Housing bubble fears have returned

This is the strongest part of the U.S. economy
This is the strongest part of the U.S. economy

Home prices kept rising in August and September in most major American cities. That's great news for people looking to sell.

However, some cracks appear to be forming in the housing market again. It may not be another bubble bursting like nearly 10 years ago, but it still may be a cause for concern.

Two companies that could be considered canaries in a housing coal mine reported weak results and issued disappointing forecasts on Tuesday -- appliance giant Whirlpool (WHR) and paint manufacturer Sherwin-Williams (SHW).

Both stocks plunged 11%. (So much for the Cleveland magic lifting Sherwin-Williams, which is based in the 216. The stock tanked on the day the Indians won Game 1 of the World Series and the Cavs received their NBA championship rings.)

Whirlpool CEO Jeff Fettig called the environment "challenging," while chief operating officer Marc Bitzer added that there was "industry softness" in North America.

Sherwin-Williams noted in its report that sales of paint to consumers and commercial customers fell from a year ago as well.

Wall Street viewed that as bad news for both homebuilders and stores that sell appliances and other home improvement products.

Shares of big builders Lennar (LEN), KB Home (KBH) and Pulte (PHM) all fell Tuesday. So did retailers Home Depot (HD), Lowe's (LOW), Sears (SHLD) and Best Buy (BBY).

So is the housing market about to overheat again? Some experts aren't so sure.

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Voya Global market strategists Douglas Coté and Karyn Cavanaugh wrote in a report last week -- titled "Housing Industry is NOT in the Doghouse" -- that limited inventory and a 55-month streak of increasing prices have strained affordability for first-time buyers.

In other words, it may not be the worst thing in the world for would-be buyers if the market starts to cool off just a little bit.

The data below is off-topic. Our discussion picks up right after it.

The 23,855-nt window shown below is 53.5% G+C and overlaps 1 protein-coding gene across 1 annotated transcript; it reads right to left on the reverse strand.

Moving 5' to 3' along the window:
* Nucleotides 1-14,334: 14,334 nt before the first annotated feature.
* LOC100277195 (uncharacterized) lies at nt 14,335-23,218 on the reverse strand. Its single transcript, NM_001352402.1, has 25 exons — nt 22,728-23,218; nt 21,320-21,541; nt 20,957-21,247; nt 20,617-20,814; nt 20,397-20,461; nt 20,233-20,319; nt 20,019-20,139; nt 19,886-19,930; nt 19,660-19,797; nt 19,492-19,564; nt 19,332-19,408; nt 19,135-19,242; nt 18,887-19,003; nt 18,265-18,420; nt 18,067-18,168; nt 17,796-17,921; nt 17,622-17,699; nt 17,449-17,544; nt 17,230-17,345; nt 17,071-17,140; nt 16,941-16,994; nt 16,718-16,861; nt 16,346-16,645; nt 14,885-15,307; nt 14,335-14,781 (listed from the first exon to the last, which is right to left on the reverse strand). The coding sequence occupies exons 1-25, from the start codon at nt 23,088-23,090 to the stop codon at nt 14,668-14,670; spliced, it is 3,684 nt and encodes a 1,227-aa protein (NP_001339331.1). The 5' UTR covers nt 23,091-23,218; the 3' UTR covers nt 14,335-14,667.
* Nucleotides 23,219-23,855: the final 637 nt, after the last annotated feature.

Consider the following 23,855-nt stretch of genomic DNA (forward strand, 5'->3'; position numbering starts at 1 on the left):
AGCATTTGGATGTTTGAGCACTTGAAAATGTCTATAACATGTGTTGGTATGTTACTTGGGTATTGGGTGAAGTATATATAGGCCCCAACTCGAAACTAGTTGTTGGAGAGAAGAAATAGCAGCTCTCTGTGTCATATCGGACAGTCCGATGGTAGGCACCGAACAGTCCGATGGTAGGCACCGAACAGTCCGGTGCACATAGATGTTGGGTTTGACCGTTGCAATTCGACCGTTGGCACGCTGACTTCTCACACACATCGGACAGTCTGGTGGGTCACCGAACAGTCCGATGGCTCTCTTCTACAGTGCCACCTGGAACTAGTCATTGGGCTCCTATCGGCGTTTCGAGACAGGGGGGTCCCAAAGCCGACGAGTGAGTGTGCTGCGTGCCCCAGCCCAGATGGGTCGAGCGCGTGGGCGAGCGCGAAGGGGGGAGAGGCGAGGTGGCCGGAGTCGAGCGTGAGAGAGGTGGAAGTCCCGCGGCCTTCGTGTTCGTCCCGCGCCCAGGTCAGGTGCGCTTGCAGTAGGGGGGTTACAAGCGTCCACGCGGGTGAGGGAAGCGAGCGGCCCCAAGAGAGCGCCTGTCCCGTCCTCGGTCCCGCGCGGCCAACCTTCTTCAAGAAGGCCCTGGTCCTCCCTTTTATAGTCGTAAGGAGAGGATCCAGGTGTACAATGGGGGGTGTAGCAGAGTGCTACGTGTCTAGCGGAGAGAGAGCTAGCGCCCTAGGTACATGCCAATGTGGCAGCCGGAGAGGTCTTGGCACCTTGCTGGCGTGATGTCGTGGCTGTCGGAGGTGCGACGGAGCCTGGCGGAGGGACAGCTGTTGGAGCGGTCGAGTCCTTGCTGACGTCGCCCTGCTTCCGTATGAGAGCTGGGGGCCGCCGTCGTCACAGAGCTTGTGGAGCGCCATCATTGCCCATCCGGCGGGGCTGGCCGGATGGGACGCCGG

Dean Maki, an economist with Point72 Asset Management (yes, the firm run by hedge fund king Steve Cohen, whose former firm pleaded guilty to insider trading), adds that single-family housing starts and existing home sales are still way below the peak levels from 2005.

That's another sign that the housing market is not really a massive bubble. Maki expects sales and starts to "remain choppy" but says the "gradual uptrend" should continue for the foreseeable future.

To that end, the Commerce Department reported Wednesday that new home sales were up from a year ago and that prices rose nearly 2% as well.

It's also worth noting that mortgage rates remain relatively low, which is helping boost demand for housing. Whether rates stay this low for much longer remains to be seen.

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The Federal Reserve is expected to raise rates in December and could do so several times in 2017. If that pushes up long-term bond yields, then mortgage rates could soon follow.

But for the time being, it looks like it's steady as she goes for the housing market -- neither a new boom nor another bust.

Len Kiefer, deputy chief economist for the government-backed mortgage buyer Freddie Mac, said in a report Wednesday that in particularly hot markets out West, there is a "battle between low mortgage rates and rising housing prices."

The good news is that "low mortgage rates have helped on the affordability front" even though it is "becoming increasingly difficult for the typical family to afford a median price home."

Despite that tug of war, home sales have continued to climb.

So with that in mind, it will be interesting to see whether weak earnings from companies like Sherwin-Williams and Whirlpool turn out to be just a blip -- or whether the housing market really is in danger of peaking.

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